As the Sixers prepare for the draft lottery on May 20 and the draft a month later, the prospect of capturing a couple of game-changing collegians is exciting. But don’t forget the Kentucky kid who might turn out to be even better

By Sohil Doshi,

In a season filled with near historic notoriety, shoe explosions, and finger guns, it’s hard to find some reassurance in regards to the team moving forward. Michael Carter-Williams was a pleasant surprise and one of the few bright spots of a talent deprived team. The 2014 trade deadline, in all its excitement, cleared out most of the previous regimes players and memories, fueling the proper rebuild this franchise has lacked.

But GM Sam Hinkie’s plan was put into motion far before that trade deadline. Flashback to the 2013 NBA draft, Hinkie dropped a franchise altering bomb, moving Jrue Holiday, then an All-Star Point Guard, for Nerlens Noel and a protected 2014 first round pick. “Together We Build”, the organizational mantra, was never truer from the moment of that trade and the first tip off (despite how awesome the season began).

But this isn’t a history lesson on the 2013-2014 Philadelphia 76ers season. No, that is well-documented, heavily criticized, and aesthetically unpleasing to the eye (for the most part). Rather, let’s quickly wax some poetry on a player who both is a building block to the current roster and symbolically a shift in thinking or a change in era for the organization, as a whole.


The High-Top Fade or the “urban flattop”… It’s a hair style that was iconic in the late 80s-early 90s especially in the hip hop/rap/urban scene and popularized in its presentation in many music videos. Kid N Play, Doug E. Fresh, and Eric B & Rakim all had a part in bringing the style to the mainstream and even globally.

While it went out of fashion in the early 90s, it still pops up now and then, especially in basketball. In recent history, Brandon Jennings and Iman Shumpert were known to have rocked the style but have since given it up. Presently, it’s emblematic to Nerlens Noel as the unibrow is to his fellow Kentucky alum, Anthony Davis.

Ironic that after spending a season prior wishing an injured center who sported a goofy hairdo would go away, I’m only excited and can’t wait until Noel comes back. Frankly, I haven’t been this optimistic in a long time regarding the Sixers organization. Maybe it was the years of mediocrity and a “band-aid” approach to filling holes on perennial 8th seed (It definitely was), but the trade that brought in Noel represented a change of guard (Granted, the prior season’s trade gamble was a spark).

In this way, Nerlens Noel personifies “Hope”, even before he’s touched the court. There’s a clear direction and Noel, along with Michael Carter-Williams, begin to form the base of a team that aspires to compete for a championship in the future. Not surprisingly, in his introductory press conference, Nerlens echoed the sentiment that fans hope is right when referring to the Sixers GM Sam Hinkie and their future.

“Sam’s just a genius. How could you think of something like that,” said Noel in reference to the pairing of him and Michael Carter-Williams, former AAU teammates. “To have two players that played AAU together, already have a great relationship, I mean from point guard and big man, you’ve got to put a lot of thinking into that. I mean, a lot of credit goes to him for building that as a foundation going into the future”
“Future”, it’s what we’re all looking towards and where we believe there will be success. Just like in any bad situation or even after bad day, we wish that “tomorrow” will be better. If the last decade has taught me anything as a fan, it’s that probability does not work in the favor of any team. Moreover, when your team treads and doesn’t try to adapt to the league’s evolution, that probability gets even lower.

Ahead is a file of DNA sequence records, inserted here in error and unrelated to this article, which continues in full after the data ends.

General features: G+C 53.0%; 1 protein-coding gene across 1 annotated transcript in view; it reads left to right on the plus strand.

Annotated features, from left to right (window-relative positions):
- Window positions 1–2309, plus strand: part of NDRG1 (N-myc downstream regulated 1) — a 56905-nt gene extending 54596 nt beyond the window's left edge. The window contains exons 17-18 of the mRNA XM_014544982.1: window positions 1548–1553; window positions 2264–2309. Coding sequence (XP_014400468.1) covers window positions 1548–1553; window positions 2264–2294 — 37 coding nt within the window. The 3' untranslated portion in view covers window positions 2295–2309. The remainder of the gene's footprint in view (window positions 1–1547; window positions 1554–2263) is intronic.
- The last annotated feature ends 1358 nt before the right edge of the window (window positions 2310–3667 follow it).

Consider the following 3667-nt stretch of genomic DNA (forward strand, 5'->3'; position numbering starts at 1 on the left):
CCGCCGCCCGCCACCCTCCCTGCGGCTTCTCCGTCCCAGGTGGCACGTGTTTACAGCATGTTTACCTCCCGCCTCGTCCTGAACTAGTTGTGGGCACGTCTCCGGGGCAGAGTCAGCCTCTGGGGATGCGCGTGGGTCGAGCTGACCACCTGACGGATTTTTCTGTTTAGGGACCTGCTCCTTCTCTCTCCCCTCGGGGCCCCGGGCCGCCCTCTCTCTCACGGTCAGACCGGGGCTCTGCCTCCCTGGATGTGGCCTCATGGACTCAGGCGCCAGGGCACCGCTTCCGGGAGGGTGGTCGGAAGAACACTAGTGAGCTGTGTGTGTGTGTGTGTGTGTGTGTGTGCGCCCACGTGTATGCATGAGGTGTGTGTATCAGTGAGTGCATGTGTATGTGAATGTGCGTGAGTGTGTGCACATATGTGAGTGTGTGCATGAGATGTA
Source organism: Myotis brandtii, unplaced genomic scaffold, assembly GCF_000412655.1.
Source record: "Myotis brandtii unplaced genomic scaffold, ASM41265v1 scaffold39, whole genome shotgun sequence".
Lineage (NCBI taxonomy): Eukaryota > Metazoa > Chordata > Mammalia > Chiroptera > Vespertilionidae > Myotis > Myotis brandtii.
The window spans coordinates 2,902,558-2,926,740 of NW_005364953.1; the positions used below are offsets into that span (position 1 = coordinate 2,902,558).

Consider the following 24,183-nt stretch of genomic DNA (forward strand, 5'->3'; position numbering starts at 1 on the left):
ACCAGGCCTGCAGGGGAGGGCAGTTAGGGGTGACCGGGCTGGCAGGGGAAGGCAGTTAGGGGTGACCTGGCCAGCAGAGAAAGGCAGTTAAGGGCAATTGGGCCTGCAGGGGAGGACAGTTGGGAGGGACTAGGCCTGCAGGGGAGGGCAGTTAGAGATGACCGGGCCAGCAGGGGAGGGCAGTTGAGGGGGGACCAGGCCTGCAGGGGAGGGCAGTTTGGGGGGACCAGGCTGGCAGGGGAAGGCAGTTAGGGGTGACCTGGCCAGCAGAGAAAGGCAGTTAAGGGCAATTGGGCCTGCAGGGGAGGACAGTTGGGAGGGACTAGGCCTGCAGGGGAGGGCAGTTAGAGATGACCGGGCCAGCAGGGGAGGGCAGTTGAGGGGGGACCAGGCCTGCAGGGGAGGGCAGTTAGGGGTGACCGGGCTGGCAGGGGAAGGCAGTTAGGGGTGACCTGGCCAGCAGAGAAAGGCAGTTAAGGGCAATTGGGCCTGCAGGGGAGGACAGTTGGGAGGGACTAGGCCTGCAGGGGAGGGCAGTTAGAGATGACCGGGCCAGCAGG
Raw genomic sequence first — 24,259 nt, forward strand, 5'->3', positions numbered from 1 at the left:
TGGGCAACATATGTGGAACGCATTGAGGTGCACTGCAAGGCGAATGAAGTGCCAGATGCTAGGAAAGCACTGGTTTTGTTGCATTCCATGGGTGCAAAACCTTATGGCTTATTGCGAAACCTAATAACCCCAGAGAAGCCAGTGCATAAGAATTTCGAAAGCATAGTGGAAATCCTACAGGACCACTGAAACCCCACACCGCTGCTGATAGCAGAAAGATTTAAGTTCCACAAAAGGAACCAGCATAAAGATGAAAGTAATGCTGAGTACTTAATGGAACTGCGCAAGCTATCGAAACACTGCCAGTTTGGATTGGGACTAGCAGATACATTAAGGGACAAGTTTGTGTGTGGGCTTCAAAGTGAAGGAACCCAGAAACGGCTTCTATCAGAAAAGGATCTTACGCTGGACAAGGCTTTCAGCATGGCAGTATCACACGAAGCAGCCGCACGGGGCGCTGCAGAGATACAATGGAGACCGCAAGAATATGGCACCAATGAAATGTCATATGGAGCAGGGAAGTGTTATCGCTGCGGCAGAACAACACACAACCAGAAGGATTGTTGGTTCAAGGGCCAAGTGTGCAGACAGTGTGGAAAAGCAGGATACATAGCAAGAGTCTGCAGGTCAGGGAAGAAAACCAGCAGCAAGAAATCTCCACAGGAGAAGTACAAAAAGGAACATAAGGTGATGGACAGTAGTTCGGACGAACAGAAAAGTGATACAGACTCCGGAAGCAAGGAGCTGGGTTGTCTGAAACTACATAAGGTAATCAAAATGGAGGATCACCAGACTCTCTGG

The idea of Nerlens Noel (him and his trade) is the exact opposite of this all. It’s identifying that the process hasn’t been working and that there needed to be a change. Even if any young player doesn’t provide the impact that we all expect, all is not lost. The healthy amount of room under the salary cap and infusion of talent allows for a wider margin of error, especially for a rebuilding team. Contrasting this with the visible ceilings of the teams in recent years, despite possible failure, unlike those teams, this one isn’t hamstrung for years to come. That is hope.

Tangibly, after years of lacking a true shot blocker, the Sixers may have found an answer. With a 6’10 frame and a wingspan of 7’4, the young athletic center has the potential to be a defensive force. Pairing him with the 2014 draft picks, MCW and possibly Thad Young could create one of the more athletic teams in the league.

But Coach Brett Brown, has stated from the onset of the season that they needed to more or less completely rebuild Noel as a player.While the raw athletic talent and potential is there, Brown has been working with Noel all year to build a better player doing things like completely rebuilding his jump shot. To be fair, after sitting out and recovering for a year, it’s hard to know what kind of condition he was in.


Whole arm below elbow above rim? Yes. Absolutely Ridiculous? Yes. I’ll leave to your imagination what that will look like on the court on offense (OOPs for Days!). However, just think of what having an athletic weak side defender will do for a defense that struggled off the pick and roll as much as the Sixers have for what seems like a century. Furthermore, he even teased a date at a possible debut:

Armed with great player development coaches (and an organization that has and will take great care with him), there should be less doubt that Noel will become a good NBA player. In addition, with the direction the team is headed in, believing and trusting that this team will succeed begins to feel more real by the day.

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